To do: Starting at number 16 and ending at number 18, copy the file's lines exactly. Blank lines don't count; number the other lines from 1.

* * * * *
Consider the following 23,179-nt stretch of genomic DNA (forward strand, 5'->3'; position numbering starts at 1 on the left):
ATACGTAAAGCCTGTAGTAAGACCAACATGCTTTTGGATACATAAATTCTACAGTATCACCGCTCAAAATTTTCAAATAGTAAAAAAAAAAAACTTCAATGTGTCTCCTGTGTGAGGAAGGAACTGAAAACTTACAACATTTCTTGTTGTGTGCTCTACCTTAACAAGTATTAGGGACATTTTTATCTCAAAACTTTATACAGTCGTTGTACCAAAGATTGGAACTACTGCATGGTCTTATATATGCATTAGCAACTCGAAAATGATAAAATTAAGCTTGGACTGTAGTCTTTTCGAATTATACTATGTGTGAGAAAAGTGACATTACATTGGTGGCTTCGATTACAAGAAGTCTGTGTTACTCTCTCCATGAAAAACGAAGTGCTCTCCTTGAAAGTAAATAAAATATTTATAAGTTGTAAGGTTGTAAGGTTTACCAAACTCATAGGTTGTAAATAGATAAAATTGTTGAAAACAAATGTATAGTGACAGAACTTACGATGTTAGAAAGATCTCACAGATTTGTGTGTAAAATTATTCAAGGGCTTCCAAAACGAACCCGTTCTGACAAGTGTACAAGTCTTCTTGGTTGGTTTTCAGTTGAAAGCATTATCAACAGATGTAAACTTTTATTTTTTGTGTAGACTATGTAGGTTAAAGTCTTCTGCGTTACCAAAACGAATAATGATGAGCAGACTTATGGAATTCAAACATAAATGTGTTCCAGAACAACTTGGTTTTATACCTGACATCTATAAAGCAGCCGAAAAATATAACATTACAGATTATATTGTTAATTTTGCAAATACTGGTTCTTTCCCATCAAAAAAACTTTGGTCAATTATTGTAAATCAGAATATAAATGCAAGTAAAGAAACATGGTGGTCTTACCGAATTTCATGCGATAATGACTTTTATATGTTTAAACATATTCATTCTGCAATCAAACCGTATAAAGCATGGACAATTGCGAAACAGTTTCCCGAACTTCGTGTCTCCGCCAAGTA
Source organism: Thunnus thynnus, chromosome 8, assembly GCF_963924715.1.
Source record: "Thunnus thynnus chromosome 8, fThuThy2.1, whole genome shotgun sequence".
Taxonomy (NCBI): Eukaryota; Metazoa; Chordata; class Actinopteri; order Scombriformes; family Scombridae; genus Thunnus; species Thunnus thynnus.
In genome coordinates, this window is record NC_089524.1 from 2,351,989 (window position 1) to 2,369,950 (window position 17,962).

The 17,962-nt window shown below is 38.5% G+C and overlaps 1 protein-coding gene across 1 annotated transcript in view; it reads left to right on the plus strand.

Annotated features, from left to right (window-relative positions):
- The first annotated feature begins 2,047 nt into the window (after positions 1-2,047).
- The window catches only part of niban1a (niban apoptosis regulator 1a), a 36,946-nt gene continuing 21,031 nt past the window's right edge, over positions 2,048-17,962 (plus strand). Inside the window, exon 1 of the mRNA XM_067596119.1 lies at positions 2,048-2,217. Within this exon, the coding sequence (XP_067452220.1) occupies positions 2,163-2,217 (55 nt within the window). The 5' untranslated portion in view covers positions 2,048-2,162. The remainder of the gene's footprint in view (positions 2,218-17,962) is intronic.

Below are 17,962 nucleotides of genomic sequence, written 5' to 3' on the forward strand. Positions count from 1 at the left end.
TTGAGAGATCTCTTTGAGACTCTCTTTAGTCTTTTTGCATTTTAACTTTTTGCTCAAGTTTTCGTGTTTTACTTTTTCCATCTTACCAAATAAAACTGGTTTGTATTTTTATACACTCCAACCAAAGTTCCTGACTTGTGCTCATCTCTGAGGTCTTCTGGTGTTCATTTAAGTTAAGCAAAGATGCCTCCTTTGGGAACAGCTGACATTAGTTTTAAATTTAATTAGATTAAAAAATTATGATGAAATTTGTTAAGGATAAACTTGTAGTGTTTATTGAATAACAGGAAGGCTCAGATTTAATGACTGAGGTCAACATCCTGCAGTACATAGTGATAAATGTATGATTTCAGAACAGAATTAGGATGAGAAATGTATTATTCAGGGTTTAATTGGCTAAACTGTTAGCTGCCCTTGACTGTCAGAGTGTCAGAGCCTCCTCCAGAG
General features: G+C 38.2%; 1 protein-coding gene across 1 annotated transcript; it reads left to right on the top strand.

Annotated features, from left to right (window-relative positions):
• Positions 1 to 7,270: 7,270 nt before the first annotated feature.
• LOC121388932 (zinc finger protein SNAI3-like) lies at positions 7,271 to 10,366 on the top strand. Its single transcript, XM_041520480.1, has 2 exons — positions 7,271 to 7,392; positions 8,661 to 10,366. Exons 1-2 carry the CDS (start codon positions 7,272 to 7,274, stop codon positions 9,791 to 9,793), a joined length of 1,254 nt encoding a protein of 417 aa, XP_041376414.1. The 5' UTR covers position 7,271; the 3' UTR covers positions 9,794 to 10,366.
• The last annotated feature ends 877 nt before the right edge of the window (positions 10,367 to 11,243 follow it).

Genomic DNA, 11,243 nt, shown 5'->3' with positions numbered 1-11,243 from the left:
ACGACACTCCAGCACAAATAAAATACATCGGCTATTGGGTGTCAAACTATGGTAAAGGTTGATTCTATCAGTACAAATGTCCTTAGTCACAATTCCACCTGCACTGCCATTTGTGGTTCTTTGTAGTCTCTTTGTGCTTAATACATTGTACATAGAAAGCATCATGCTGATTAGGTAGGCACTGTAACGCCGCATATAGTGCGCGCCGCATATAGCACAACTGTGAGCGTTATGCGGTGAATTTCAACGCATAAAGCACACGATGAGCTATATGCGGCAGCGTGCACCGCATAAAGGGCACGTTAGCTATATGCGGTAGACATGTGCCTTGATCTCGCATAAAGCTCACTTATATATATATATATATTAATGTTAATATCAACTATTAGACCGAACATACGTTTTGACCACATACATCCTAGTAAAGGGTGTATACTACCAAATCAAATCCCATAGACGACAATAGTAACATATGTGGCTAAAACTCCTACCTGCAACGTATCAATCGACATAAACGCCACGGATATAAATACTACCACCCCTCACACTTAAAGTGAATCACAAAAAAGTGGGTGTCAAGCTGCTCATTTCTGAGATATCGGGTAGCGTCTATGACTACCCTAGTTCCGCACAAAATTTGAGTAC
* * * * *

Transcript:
• LOC121388932 (zinc finger protein SNAI3-like) lies at positions 7,271 to 10,366 on the top strand. Its single transcript, XM_041520480.1, has 2 exons — positions 7,271 to 7,392; positions 8,661 to 10,366. Exons 1-2 carry the CDS (start codon positions 7,272 to 7,274, stop codon positions 9,791 to 9,793), a joined length of 1,254 nt encoding a protein of 417 aa, XP_041376414.1. The 5' UTR covers position 7,271; the 3' UTR covers positions 9,794 to 10,366.
• The last annotated feature ends 877 nt before the right edge of the window (positions 10,367 to 11,243 follow it).

Genomic DNA, 11,243 nt, shown 5'->3' with positions numbered 1-11,243 from the left: